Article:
The illustrations in this book are weird. They are often of everyday objects, and it’s difficult to find the method in the madness behind how these were selected. When there are relevant illustrations that are useful, they sometimes just threw me off. In his discussion of the “Onion Skin Theory of Knowledge” for instance, he is actually talking about pre-existing theories that many authors before him have discussed. Using systems theory to explain the relationship between natural and cultural systems is not new, and I found it a bit odd that he didn’t reference any of these authors. There are entire disciplines devoted to this sort of perspective! (e.g. human ecology)

At the beginning of the book he asks you to answer ‘the five big questions’ and then you’re supposed to answer them at the end. They were interesting, but it would have been better if he had either phrased the questions more accurately or set them up better. I personally misinterpreted a few. For instance, “why am I here?” was actually “why is the universe here?” and “what am I?” is actually “where did humans come from?” or something to that effect. If he had explained that this was to get a sense that this was about whether you believe in natural or supernatural origins of life, that would have changed my thinking, but I thought the questions were more about ontology and epistemology.

All that said, I am giving the book a fair rating because I think it’s a really good guide to critical thinking, and I think it will be a useful book to keep around as a reference. I recently heard an interview with diCarlo, and I must say I am looking forward to his next book which is on free will. But I think with that book I will have a look through before buying to see that it’s written in a style that is…well…more my style.

Climate Science Rapid Response Team

A common source of irritation for me is terrible science reporting, particularly in relation to climate change. If you were to follow mainstream news sources, you would think scientists are in an utter state of confusion over climate change, and that they just can’t seem to agree on even the most basic concepts. If you were to read right-wing publications, then you would think that climate change is nothing more threatening than a part of your ‘regularly scheduled’ climate cycle…a left-wing conspiracy to bring the economy to a screeching halt. And if you were to read left-wing publications, you would notice a tendency to consistently raise the intensity and volume of the threat. In other words, it’s hard to find accurate, unbiased reporting on the latest studies that includes all of the pertinent details you need to understand what the researchers are actually saying. As a consequence it is difficult to make heads or tails of what’s going on.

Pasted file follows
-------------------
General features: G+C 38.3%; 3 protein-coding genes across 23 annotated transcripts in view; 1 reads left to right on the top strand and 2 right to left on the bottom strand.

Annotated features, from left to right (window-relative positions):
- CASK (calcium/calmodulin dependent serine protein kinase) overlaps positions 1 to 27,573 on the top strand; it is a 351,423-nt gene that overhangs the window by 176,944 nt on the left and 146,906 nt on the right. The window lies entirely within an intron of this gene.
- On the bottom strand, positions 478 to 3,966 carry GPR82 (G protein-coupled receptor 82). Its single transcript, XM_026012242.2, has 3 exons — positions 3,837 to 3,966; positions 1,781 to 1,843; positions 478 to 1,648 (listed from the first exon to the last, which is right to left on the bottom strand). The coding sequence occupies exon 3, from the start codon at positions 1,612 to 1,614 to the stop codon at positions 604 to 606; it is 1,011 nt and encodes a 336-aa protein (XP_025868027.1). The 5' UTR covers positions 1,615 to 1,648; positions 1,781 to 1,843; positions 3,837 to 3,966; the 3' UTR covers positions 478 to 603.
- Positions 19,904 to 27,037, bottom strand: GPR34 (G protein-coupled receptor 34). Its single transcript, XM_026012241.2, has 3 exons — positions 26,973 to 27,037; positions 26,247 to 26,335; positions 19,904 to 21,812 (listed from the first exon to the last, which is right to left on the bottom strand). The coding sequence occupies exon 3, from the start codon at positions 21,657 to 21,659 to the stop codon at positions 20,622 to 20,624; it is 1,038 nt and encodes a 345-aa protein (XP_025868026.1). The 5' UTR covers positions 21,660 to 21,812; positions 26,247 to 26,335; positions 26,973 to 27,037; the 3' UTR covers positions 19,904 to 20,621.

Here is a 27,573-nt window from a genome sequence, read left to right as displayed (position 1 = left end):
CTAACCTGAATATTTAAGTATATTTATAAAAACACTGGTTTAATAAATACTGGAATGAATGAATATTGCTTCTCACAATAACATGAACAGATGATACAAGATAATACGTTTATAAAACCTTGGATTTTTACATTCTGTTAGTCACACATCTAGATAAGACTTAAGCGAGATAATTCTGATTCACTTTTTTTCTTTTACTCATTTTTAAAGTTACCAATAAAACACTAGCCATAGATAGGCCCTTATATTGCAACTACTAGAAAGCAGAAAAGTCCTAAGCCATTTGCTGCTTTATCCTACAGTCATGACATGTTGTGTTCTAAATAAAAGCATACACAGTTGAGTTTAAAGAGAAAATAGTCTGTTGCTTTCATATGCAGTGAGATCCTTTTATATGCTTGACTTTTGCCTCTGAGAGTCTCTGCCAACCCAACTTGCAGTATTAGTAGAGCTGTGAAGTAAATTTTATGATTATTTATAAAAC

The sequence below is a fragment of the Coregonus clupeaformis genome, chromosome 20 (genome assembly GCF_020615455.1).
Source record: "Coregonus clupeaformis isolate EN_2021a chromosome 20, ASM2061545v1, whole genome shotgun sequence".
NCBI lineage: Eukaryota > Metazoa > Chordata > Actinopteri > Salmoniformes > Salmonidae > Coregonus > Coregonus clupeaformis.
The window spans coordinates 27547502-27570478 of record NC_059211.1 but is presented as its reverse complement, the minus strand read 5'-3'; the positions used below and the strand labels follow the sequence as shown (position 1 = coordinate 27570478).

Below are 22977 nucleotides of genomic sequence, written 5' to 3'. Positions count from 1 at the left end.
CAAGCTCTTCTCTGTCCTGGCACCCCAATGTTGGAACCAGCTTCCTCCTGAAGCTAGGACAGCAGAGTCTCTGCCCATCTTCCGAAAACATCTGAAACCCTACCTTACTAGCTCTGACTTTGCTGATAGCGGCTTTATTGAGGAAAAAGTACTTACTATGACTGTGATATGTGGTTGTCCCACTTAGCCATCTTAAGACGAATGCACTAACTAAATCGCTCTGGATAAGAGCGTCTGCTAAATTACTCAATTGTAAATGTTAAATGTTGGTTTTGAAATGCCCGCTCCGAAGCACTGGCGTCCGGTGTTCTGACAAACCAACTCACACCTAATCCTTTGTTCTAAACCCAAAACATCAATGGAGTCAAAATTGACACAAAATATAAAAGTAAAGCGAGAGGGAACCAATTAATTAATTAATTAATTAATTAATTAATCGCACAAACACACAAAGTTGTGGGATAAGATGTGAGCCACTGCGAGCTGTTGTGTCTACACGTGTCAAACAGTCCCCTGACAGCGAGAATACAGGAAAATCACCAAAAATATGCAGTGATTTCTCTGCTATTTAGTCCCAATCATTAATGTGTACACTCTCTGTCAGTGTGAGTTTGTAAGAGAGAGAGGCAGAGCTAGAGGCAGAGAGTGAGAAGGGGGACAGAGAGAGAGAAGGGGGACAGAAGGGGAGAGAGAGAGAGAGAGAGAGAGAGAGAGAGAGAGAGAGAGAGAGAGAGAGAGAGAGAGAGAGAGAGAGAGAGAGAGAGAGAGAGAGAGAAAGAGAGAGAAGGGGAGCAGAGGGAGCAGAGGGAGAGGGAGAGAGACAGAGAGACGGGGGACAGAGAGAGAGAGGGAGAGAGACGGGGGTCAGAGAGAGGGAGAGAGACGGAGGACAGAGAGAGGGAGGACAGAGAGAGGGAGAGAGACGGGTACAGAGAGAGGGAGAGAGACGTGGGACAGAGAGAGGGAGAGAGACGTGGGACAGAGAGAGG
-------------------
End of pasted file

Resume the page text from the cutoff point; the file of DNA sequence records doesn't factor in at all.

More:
Photo source:

One of the reasons that the reporting is so bad, in my opinion, is that science stories don’t always make good news. They certainly don’t all naturally make excellent headlines that will excite people, and this is exactly what news outlets need to make their headlines stand out amongst the potentially thousands that people come across each day. This means reporters have to find something gripping in any story they report on, and in climate change studies I find this is often not even the main take-home point of the original study.  In fact, it is not uncommon to seize upon a single interesting line in the discussion section (which can be speculation….it is of course, for the purposes of discussion) and run with it. For this reason, climate science can seem as confusing as rocket science, and with as many contradictions as nutrition and health  (wait…is tofu good for me this week, or not?). This is particularly the case f you don’t follow up on stories or only read the big key messages. For instance, I noticed many people were confused by reporting on climate change and the Great Barrier Reef a few years ago. One week you would read all about the bleaching is dying a slow painful death because of climate change, and you would hear what a dire situation we will have on our hands in a few years. Within a month there would be another story where people would read about reefs recovering 10 times faster than we thought they would, yet this is still bad news in the context of climate change as it is due to a unique combination of factors.